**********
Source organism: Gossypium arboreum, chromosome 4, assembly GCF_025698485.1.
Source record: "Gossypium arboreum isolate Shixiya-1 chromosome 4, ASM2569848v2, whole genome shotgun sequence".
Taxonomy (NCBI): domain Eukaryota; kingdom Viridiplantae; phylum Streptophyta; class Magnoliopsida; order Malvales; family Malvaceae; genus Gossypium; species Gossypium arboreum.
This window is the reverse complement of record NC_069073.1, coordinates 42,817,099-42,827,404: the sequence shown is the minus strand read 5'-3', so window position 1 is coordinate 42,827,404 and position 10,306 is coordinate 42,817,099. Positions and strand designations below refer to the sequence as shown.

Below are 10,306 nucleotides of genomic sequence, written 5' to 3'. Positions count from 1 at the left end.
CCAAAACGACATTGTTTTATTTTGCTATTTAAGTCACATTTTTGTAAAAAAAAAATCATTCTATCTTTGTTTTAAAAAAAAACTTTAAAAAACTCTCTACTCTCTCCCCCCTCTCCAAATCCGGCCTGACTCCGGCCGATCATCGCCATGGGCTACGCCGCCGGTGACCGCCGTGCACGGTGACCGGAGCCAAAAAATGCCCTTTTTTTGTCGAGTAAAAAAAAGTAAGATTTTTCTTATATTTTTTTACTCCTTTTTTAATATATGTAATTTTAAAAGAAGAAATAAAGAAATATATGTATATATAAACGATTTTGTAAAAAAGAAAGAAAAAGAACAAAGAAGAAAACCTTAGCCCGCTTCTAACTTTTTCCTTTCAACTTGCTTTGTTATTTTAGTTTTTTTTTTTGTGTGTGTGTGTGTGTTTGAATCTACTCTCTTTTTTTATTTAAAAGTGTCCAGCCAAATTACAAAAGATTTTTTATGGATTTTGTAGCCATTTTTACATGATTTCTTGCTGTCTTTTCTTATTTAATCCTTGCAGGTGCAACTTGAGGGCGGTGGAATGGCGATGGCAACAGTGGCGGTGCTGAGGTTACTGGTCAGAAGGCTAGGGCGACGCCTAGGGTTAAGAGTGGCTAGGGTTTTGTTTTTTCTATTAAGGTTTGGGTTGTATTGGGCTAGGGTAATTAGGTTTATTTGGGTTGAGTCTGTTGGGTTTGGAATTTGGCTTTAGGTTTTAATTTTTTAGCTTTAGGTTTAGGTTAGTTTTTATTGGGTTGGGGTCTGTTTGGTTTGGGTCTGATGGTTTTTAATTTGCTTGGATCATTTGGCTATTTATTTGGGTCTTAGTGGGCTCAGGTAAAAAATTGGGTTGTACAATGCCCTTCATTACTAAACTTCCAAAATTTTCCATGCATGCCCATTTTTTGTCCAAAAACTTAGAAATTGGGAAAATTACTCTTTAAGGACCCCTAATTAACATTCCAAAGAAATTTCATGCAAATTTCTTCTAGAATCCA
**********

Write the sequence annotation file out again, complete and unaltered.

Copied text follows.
Source organism: Gossypium arboreum, chromosome 4, assembly GCF_025698485.1.
Source record: "Gossypium arboreum isolate Shixiya-1 chromosome 4, ASM2569848v2, whole genome shotgun sequence".
Taxonomy (NCBI): domain Eukaryota; kingdom Viridiplantae; phylum Streptophyta; class Magnoliopsida; order Malvales; family Malvaceae; genus Gossypium; species Gossypium arboreum.
This window is the reverse complement of record NC_069073.1, coordinates 42,817,099-42,827,404: the sequence shown is the minus strand read 5'-3', so window position 1 is coordinate 42,827,404 and position 10,306 is coordinate 42,817,099. Positions and strand designations below refer to the sequence as shown.

Below are 10,306 nucleotides of genomic sequence, written 5' to 3'. Positions count from 1 at the left end.
CCAAAACGACATTGTTTTATTTTGCTATTTAAGTCACATTTTTGTAAAAAAAAAATCATTCTATCTTTGTTTTAAAAAAAAACTTTAAAAAACTCTCTACTCTCTCCCCCCTCTCCAAATCCGGCCTGACTCCGGCCGATCATCGCCATGGGCTACGCCGCCGGTGACCGCCGTGCACGGTGACCGGAGCCAAAAAATGCCCTTTTTTTGTCGAGTAAAAAAAAGTAAGATTTTTCTTATATTTTTTTACTCCTTTTTTAATATATGTAATTTTAAAAGAAGAAATAAAGAAATATATGTATATATAAACGATTTTGTAAAAAAGAAAGAAAAAGAACAAAGAAGAAAACCTTAGCCCGCTTCTAACTTTTTCCTTTCAACTTGCTTTGTTATTTTAGTTTTTTTTTTTGTGTGTGTGTGTGTGTTTGAATCTACTCTCTTTTTTTATTTAAAAGTGTCCAGCCAAATTACAAAAGATTTTTTATGGATTTTGTAGCCATTTTTACATGATTTCTTGCTGTCTTTTCTTATTTAATCCTTGCAGGTGCAACTTGAGGGCGGTGGAATGGCGATGGCAACAGTGGCGGTGCTGAGGTTACTGGTCAGAAGGCTAGGGCGACGCCTAGGGTTAAGAGTGGCTAGGGTTTTGTTTTTTCTATTAAGGTTTGGGTTGTATTGGGCTAGGGTAATTAGGTTTATTTGGGTTGAGTCTGTTGGGTTTGGAATTTGGCTTTAGGTTTTAATTTTTTAGCTTTAGGTTTAGGTTAGTTTTTATTGGGTTGGGGTCTGTTTGGTTTGGGTCTGATGGTTTTTAATTTGCTTGGATCATTTGGCTATTTATTTGGGTCTTAGTGGGCTCAGGTAAAAAATTGGGTTGTACAATGCCCTTCATTACTAAACTTCCAAAATTTTCCATGCATGCCCATTTTTTGTCCAAAAACTTAGAAATTGGGAAAATTACTCTTTAAGGACCCCTAATTAACATTCCAAAGAAATTTCATGCAAATTTCTTCTAGAATCCA